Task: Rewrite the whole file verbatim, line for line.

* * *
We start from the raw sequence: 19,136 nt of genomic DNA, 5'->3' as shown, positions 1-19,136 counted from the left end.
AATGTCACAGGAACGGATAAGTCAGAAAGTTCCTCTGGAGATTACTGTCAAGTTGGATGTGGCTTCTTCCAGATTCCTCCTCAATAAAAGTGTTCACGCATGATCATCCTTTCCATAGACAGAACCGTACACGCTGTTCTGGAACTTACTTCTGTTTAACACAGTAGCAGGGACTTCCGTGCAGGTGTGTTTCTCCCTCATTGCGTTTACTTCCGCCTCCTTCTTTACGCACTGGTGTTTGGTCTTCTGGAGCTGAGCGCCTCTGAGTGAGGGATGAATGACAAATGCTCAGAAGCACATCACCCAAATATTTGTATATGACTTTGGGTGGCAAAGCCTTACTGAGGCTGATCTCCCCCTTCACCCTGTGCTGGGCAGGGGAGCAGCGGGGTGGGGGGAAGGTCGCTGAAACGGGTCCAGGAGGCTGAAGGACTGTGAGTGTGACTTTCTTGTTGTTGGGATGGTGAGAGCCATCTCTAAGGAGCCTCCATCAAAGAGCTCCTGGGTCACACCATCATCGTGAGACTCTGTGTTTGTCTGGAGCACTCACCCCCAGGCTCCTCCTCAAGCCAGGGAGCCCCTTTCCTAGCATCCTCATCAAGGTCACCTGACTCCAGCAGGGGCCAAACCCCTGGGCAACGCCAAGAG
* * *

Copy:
We start from the raw sequence: 19,136 nt of genomic DNA, 5'->3' as shown, positions 1-19,136 counted from the left end.
AATGTCACAGGAACGGATAAGTCAGAAAGTTCCTCTGGAGATTACTGTCAAGTTGGATGTGGCTTCTTCCAGATTCCTCCTCAATAAAAGTGTTCACGCATGATCATCCTTTCCATAGACAGAACCGTACACGCTGTTCTGGAACTTACTTCTGTTTAACACAGTAGCAGGGACTTCCGTGCAGGTGTGTTTCTCCCTCATTGCGTTTACTTCCGCCTCCTTCTTTACGCACTGGTGTTTGGTCTTCTGGAGCTGAGCGCCTCTGAGTGAGGGATGAATGACAAATGCTCAGAAGCACATCACCCAAATATTTGTATATGACTTTGGGTGGCAAAGCCTTACTGAGGCTGATCTCCCCCTTCACCCTGTGCTGGGCAGGGGAGCAGCGGGGTGGGGGGAAGGTCGCTGAAACGGGTCCAGGAGGCTGAAGGACTGTGAGTGTGACTTTCTTGTTGTTGGGATGGTGAGAGCCATCTCTAAGGAGCCTCCATCAAAGAGCTCCTGGGTCACACCATCATCGTGAGACTCTGTGTTTGTCTGGAGCACTCACCCCCAGGCTCCTCCTCAAGCCAGGGAGCCCCTTTCCTAGCATCCTCATCAAGGTCACCTGACTCCAGCAGGGGCCAAACCCCTGGGCAACGCCAAGAG